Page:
On Thursday, Dec. 7, the White House held its first Hanukkah Party under President Donald Trump. But attention is being drawn to his predecessor, former President Barack Obama, over a years-old tweet. A 2011 Trump tweet about Obama's Hanukkah party criticized the leader for hosting the celebration early... and then Trump's 2017 celebration was also held in advance of the holiday.
A tweet dated Dec. 9, 2011 from Trump read, "Why was the Hanukah celebration held in the White House two weeks early? @BarackObama wants to vacation in Hawaii in late December. Sad." That year, the eight-day Jewish holiday fell on Dec. 20 to Dec. 28.
This year, Hanukkah begins on Tuesday, Dec. 12 and ends on Wednesday, Dec. 20. So going by the Obama criticism framework, the Trump party, which was held at the White House on Dec. 7, was also premature.
While Trump called out Obama's Hawaii trip that December (which did happen), citing it as the reason the president held the celebration early, it looks like that may be the case again for 2017. Trump himself is set to arrive at his Mar-a-Lago resort in Florida on Friday, marking his ninth visit there this year. The similarities of his plans to his predecessor's weren't lost on people.
Users were quick to catch the hypocrisy on social media.
NBC news correspondent Peter Alexander quoted the tweet, adding, "You can’t make this stuff up: Trump held Hanukkah celebration tonight, five days early, ahead of his Mar-a-Lago getaway."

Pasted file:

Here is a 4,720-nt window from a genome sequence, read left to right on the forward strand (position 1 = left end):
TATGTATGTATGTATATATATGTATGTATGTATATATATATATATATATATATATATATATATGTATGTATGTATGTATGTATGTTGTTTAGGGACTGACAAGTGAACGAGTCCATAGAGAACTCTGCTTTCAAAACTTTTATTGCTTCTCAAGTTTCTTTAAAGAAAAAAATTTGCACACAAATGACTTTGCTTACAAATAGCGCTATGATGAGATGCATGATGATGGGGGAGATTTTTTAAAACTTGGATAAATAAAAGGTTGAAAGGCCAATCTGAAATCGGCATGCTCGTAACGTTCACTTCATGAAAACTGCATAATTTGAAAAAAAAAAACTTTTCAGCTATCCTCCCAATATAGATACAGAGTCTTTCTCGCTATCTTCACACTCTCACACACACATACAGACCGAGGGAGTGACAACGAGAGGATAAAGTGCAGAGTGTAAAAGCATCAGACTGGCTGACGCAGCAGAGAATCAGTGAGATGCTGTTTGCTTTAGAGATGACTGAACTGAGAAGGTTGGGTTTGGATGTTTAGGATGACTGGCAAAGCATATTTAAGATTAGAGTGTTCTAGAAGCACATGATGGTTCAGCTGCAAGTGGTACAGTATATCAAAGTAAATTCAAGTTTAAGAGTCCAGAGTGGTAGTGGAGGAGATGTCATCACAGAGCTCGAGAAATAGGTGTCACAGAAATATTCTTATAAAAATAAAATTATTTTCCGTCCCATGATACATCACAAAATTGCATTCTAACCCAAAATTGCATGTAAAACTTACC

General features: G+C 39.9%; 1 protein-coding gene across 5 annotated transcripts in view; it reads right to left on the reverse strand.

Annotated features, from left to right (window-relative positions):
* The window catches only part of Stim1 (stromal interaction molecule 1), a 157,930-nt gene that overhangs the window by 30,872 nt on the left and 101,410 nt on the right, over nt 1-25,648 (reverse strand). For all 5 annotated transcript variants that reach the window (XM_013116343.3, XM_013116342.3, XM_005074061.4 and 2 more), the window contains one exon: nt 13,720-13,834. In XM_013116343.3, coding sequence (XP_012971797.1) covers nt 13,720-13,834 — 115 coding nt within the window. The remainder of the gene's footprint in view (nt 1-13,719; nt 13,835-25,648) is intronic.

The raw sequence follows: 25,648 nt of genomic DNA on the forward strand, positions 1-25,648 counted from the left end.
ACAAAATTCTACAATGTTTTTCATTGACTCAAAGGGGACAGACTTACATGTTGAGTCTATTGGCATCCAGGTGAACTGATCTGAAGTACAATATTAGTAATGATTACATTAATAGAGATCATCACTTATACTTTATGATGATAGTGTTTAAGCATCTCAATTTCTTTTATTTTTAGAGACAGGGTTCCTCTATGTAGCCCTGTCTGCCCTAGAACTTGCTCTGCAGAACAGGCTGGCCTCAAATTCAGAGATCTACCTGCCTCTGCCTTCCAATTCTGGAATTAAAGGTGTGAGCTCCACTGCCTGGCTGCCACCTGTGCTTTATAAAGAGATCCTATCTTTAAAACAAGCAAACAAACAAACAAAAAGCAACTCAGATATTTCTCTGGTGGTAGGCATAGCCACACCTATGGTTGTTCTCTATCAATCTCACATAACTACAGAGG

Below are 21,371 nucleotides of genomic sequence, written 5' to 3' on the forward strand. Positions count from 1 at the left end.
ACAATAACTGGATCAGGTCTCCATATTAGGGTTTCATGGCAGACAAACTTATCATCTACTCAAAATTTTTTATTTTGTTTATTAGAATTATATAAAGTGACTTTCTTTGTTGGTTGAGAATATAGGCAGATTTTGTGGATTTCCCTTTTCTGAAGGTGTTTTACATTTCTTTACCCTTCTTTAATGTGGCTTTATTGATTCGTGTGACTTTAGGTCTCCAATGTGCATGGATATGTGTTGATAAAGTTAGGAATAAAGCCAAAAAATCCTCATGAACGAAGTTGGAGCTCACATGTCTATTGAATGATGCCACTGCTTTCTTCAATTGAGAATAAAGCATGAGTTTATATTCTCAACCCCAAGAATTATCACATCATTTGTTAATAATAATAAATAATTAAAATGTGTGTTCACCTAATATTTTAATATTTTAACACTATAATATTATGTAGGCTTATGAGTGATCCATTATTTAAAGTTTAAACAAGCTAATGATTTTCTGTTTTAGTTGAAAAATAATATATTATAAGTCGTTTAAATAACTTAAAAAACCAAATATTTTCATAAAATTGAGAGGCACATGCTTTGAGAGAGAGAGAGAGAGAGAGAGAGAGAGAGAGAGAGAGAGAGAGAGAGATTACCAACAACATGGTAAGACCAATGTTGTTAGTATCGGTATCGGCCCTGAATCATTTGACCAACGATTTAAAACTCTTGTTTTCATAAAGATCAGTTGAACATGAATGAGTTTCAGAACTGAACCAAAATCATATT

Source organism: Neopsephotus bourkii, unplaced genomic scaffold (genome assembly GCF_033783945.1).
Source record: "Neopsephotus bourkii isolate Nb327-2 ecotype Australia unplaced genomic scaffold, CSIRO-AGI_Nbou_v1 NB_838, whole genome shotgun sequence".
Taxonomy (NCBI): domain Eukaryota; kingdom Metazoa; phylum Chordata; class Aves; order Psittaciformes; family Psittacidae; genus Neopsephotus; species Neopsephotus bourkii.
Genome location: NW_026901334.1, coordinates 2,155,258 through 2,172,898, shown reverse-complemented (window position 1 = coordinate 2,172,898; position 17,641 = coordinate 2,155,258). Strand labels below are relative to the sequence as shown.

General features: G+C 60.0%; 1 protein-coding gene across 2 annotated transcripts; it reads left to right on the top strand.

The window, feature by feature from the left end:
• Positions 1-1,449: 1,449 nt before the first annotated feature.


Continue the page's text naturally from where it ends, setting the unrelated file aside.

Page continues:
Yair Rosenberg of Tablet Magazine suggested that the president did this to himself. "Tonight, Trump is hosting the White House Hanukkah party. Hanukkah is next week. In an early holiday miracle, this Trump tweet lasted for six years and came back to burn him."
Trump's Party Was "Especially Special," According To Him.
"I know for a fact there are a lot of happy people in this room," Politico reports Trump saying as he joined the party. "This one will go down as especially special."
Apparently it was so special that not everyone was allowed to attend. Breaking years of presidential tradition for the annual celebration, Trump scrapped the guest list. Democratic members of Congress didn't get an invite, nor did Reform Jewish leaders and progressive Jewish activists who've been openly critical of his administration, according to the New York Times.
"Lamb chops & latkes, but only for presidential allies," wrote Times reporter Julie Davis in a tweet.
In past years, the White House has apparently hosted as many 1,700 guests for their Hanukkah celebrations. This year, the guest list was whittled down to about 300. The exclusion included the 28 Jewish Democrats in Congress, among them Sen. Bernie Sanders (D-VT) and Rep. Adam Schiff (D-CA), according to Newsweek.
"It’s deeply unfortunate that the White House Hanukkah Party — a bipartisan event bringing together Jewish and non-Jewish leaders alike to celebrate the Festival of Lights since 2001 — has turned into a partisan affair under this administration," said Rep. Nita Lowery (D-NY) in a statment, per the Times.
But this year's celebration was unique not just for its trimmed-down guest list. The party came on the heels of news that Trump has decided to move the U.S. embassy in Israel from Tel Aviv to Jerusalem, the latter which he called the true capital. The move was highly volatile for American diplomacy, igniting controversy almost immediately. On Friday, hundreds in the region had been injured in protests over Trump's decision, which have been going for three days, Al Jazeera reports.
But despite the uproar his decision provoked, Trump seemed to be quite proud of the move, and said the celebration was "all about Jerusalem," Politico reports.
If he's bruised at all after being called out, though, Trump will have to lick his wounds from Florida, where he's expected to spend the weekend.